Besan (gram flour) laddus

The best part about festivals is the aroma of sweets wafting out of the kitchen.

In India, nothing says festivals like the aroma of roasting gram flour admixed with cardamom. Indeed, cardamom is such an integral part of the cooking in an Indian kitchen that we use the versatile spice in almost everything – desserts, savoury dishes and even in our drinks (chai). One recipe which is a staple in my kitchen is the besan laddu or gram flour laddu. These laddus which are essentially round balls of roasted gram flour and ghee make for a delicious addition to festivities.

However, a critical part of this easy recipe is the roasting of the gram flour. The flour needs consistent stirring. Flour which is roasted less leads to sticky laddus which taste raw. On the contrary, gram flour roasted for too long brings a burnt taste to the mouth which is most abhorrent. So, it is important to roast the flour to the right stage. My step by step picture tutorial will help you understand just how. This recipe has been handed down in my husband’s family for generations. My mother in law taught it to me. It is just five ingredients.

A point to note is that the laddus made with castor sugar give a better texture than the ones made with powdered sugar. Also, I absolutely insist on the twin step infusion of milk. They help to fluff up the gram flour grains.



  • 3/4 cup ghee (clarified butter)
  • 3 cups (levelled) gram flour. A coarse textured flour is preferred but if you do not have that then just use regular one.
  • 1 ½ cup castor sugar
  • 1 teaspoon green cardamom powder
  • 2 tablespoons whole cream milk


  • Take a heavy, flat bottomed plan and heat the ghee in it till it is lukewarm. This entire process of roasting the laddus on heat is to be done at a low flame.
  • Add the gram flour to the above and stir on low flame till the gram flour is well combined with the ghee.
  • Continue to roast, stirring frequently. After about ten minutes, the colour of the gram flour will darken and it will start to emit an aroma. Continue roasting.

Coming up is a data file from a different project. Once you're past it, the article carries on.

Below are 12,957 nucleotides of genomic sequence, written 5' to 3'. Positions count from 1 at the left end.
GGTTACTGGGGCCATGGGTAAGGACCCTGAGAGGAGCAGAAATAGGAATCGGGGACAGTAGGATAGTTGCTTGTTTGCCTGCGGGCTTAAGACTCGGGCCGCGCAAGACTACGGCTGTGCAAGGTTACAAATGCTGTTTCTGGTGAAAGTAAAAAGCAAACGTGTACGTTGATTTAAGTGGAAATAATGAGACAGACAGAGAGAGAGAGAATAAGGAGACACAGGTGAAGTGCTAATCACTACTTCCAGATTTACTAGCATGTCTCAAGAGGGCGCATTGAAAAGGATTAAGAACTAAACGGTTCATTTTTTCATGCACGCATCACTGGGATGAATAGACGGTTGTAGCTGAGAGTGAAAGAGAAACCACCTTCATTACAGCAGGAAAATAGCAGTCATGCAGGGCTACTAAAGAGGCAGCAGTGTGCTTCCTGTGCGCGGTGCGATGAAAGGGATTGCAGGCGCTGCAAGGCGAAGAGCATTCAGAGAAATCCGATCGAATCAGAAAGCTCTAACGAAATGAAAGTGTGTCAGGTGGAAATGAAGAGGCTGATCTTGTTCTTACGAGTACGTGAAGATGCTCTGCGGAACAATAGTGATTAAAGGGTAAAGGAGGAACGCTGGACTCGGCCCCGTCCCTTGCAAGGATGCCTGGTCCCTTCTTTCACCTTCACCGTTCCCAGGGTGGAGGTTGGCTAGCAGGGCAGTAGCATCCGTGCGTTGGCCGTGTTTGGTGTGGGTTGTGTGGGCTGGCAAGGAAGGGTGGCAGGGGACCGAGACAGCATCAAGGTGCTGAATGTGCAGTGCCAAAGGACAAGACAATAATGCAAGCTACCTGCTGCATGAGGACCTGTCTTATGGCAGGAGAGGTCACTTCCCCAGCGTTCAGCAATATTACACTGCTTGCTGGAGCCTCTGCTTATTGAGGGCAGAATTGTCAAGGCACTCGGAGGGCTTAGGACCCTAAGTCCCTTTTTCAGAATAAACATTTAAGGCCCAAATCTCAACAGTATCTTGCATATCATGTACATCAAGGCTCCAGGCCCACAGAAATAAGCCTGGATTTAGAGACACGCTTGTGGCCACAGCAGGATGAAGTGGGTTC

• If you observe that the mixture is too dry, you can add a teaspoon of ghee to it.
  • After approximately half an hour of roasting the mixture will not just be fragrant but will also start to release the ghee. The mixture will become soft and will be easy to turn over.
  • At the above stage, sprinkle a table spoon of milk into the mixture and stir immediately (stirring immediately is vital). You will observe that the smooth pliability of the mixture will disappear and it will once more become coarse and lumpy. That is fine. We are aiming for that.
  • Continue to stir the above mixture for about 7-8 minutes till it once more becomes soft and pliable.
  • Add the second tablespoon and repeat the above step.
  • Continue roasting till once more the mixture turns soft. After about forty minutes (in total from step 1) you will observe that the flour will change colour and turn a darker shade of brown.
  • Turn off the heat and invert the contents on a cooling tray. Let the mixture cool down before adding the cardamom powder.
  • When the mixture is cool (aim for only slightly lukewarm) add the sugar. Do not add the sugar when the mixture is hot.
  • Mix well and break any lumps that form. If at this stage you find that the mixture is too dry, you can add another teaspoon of ghee. I prefer not to because otherwise the laddus loose their crumbly texture. I aim to make laddus which literally melt in the mouth.
  • Take about 2 tablespoons of the mixture in your palms and shape it into a ball. You can shape them into any size that you want.
  • Store in an airtight container at room temperature for about 10 days.
  • And, don’t forget to thank me for the heavenly taste…nah, just kidding!

About Sonal Singh

I believe that life is a repertoire of anecdotes. The various situations that we encounter, the many incidents of every day, the people we meet, our conversations with them; all make life a melange of tales. And, that is what I attempt to capture through my writing. My cooking is no different! It reflects my love for travel and my love for innovation. The kitchen is my happy place. So, even though by vocation I am a recruiter (, by passion I am a writer, home chef and a hodophile.

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